- These drugs are selective agonists of the 5-HT1B and 5-HT1D receptors. Relief of migraine headache results from (1) vasoconstriction of intracranial blood vessels through stimulation of vascular 5-HT1B receptors; (2) inhibition of vasoactive neuropeptide release from trigeminal perivascular nerves through stimulation of presynpatic 5-HT1D receptors; and (3) interruption of pain signal transmission within the brainstem through stimulation of 5-HT1D receptors. They also display varying affinity for 5-HT1A, 5-HT1E, and 5-HT1F receptors.
- Sumatriptan is available for oral, intranasal, and SC administration. The SC injection is packaged as an autoinjector device for self-administration by patients. The efficacies of 50-mg and 100-mg doses are comparable. When compared with the oral formulation, SC administration offers enhanced efficacy and a more rapid onset of action (10 vs. 30 minutes). Intranasal sumatriptan also has a faster onset of effect (15 minutes) than the oral formulation and produces similar rates of response. Approximately 30% to 40% of patients who respond to sumatriptan experience headache recurrence within 24 hours; a second dose given at the time of recurrence is usually effective. However, routine administration of a second oral or SC dose does not improve initial efficacy rates or prevent subsequent recurrence.
- Second-generation agents have higher oral bioavailability and longer half-lives than oral sumatriptan, which could theoretically improve within-patient treatment consistency and reduce headache recurrence. However, comparative clinical trials are necessary to determine their relative efficacy.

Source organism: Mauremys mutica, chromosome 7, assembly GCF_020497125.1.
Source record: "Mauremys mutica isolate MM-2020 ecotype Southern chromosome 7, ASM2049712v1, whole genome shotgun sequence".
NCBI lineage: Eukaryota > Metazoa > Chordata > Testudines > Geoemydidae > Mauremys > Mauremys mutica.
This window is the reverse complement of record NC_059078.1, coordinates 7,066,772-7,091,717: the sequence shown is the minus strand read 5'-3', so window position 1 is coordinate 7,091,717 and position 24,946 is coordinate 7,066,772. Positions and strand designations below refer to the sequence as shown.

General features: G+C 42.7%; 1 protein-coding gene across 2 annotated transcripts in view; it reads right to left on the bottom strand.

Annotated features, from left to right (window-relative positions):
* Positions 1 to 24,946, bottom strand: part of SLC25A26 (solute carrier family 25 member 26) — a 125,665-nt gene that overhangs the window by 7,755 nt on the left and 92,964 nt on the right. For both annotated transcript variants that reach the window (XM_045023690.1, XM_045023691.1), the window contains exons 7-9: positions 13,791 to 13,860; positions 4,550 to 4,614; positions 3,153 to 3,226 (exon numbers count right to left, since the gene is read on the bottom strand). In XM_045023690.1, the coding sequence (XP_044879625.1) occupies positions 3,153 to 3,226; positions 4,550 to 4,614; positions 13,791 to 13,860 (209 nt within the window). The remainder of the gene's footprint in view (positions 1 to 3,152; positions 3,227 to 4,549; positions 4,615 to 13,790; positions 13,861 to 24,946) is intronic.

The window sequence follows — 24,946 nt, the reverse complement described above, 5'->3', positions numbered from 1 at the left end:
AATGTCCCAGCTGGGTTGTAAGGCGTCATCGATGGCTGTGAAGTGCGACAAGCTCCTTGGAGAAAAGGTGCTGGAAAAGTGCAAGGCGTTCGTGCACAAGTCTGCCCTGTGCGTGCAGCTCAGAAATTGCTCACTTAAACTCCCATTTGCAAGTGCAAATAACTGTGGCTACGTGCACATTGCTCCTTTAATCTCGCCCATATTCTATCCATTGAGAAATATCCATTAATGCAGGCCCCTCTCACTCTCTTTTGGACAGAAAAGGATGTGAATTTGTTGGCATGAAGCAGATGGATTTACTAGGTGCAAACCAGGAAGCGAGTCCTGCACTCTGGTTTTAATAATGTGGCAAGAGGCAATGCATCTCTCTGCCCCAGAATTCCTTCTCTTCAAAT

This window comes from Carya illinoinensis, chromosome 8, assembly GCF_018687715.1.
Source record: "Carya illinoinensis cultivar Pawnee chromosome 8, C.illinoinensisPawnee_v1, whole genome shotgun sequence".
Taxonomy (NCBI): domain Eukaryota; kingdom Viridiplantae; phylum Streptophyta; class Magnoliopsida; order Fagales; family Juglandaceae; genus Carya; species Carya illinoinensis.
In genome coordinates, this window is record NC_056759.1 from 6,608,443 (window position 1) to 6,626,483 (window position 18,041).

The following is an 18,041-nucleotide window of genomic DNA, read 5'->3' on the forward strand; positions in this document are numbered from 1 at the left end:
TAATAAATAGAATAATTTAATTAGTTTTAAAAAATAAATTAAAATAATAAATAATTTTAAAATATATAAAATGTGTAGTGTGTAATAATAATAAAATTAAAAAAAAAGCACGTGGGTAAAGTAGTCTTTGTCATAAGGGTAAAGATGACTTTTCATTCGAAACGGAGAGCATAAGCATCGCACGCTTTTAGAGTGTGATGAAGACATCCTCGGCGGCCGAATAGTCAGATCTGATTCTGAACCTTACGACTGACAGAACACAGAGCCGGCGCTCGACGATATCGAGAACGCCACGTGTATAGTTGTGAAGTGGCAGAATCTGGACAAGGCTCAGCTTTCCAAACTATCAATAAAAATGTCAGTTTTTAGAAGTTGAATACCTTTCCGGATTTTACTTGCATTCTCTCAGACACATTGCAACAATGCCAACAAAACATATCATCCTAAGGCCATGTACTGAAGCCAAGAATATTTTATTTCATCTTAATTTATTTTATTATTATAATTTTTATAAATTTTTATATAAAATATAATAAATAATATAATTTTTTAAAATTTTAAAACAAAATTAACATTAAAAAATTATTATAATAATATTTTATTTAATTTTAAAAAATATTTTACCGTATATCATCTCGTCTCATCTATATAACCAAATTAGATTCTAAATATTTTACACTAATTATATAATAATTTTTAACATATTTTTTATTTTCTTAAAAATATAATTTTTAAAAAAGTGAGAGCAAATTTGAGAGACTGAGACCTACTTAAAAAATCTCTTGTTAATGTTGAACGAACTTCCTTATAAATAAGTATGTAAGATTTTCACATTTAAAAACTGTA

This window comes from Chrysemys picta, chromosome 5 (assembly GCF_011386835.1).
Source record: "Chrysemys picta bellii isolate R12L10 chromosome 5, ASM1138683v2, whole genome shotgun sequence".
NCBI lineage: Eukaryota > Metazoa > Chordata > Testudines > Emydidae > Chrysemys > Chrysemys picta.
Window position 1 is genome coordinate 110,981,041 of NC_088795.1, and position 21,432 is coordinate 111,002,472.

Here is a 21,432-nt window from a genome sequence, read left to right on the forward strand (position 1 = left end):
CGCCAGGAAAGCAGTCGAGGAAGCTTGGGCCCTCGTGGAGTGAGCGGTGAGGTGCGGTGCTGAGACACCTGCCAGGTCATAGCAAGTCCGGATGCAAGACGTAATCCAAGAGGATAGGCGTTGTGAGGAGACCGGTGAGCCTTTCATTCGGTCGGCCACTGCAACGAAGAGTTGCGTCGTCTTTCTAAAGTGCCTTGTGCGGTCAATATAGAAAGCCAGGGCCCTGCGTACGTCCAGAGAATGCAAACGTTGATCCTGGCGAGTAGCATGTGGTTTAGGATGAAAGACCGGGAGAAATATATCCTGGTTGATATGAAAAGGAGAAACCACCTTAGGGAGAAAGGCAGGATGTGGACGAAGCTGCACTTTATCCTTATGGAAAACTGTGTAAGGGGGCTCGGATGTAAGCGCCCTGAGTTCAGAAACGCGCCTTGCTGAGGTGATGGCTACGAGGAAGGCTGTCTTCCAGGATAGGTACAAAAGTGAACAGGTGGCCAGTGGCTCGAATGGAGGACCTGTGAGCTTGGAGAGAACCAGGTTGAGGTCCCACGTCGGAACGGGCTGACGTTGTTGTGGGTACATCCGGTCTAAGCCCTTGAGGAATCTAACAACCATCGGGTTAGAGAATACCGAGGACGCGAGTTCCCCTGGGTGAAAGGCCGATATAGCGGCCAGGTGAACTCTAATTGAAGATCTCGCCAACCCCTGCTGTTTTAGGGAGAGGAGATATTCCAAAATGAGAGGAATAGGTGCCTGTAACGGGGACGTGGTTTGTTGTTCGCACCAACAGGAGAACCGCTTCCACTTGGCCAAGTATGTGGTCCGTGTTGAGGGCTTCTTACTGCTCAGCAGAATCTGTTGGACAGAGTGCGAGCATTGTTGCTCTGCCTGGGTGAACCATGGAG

- Pharmacokinetic characteristics of the triptans are shown in Table 51-3.
- Clinical response to triptans varies among individual patients, and lack of response to one agent does not preclude effective therapy with another member of the class.
- Side effects of triptans include paresthesias, fatigue, dizziness, flushing, warm sensations, and somnolence. Minor injection site reactions are reported with SC use, and taste perversion and nasal discomfort may occur with intranasal administration. Up to 15% of patients report chest tightness, pressure, heaviness, or pain in the chest, neck, or throat; although the mechanism of these symptoms is unknown, a cardiac source is unlikely in most patients. Isolated cases of myocardial infarction and coronary vasospasm with ischemia have been reported.
- Contraindications include ischemic heart disease, uncontrolled hypertension, cerebrovascular disease, and hemiplegic and basilar migraine. Triptans should not be given within 24 hours of ergotamine derivatives administration. Administration within 2 weeks of therapy with monoamine oxidase inhibitors is not recommended.
- Opioids and derivatives (e.g., meperidine, butorphanol, oxycodone, hydromorphone) provide effective relief of intractable migraine but should be reserved for patients with moderate to severe infrequent headaches in whom conventional therapies are contraindicated or as rescue medication after failure to respond to conventional therapies.
- Intranasal butorphanol may provide an alternative to frequent office or emergency department visits for injectable migraine therapies. Onset of analgesia occurs within 15 minutes of administration. Adverse effects include dizziness, nausea, vomiting, drowsiness, and taste perversion. It is also a controlled substance that carries the potential for dependence and addiction.
- Short courses of oral or parenteral glucocorticoids (e.g., prednisone, dexamethasone, hydrocortisone) appear to be useful for refractory headache that has persisted for several days.
- Corticosteroids may be an effective rescue therapy for status migrainosus, which is a severe migraine that may last up to 1 week.
Pharmacologic Prophylaxis of Migraine
- Prophylactic therapies are administered on a daily basis to reduce the frequency, severity, and duration of attacks, as well as to increase responsiveness to acute symptomatic therapies. A treatment algorithm for prophylactic management of migraine headache .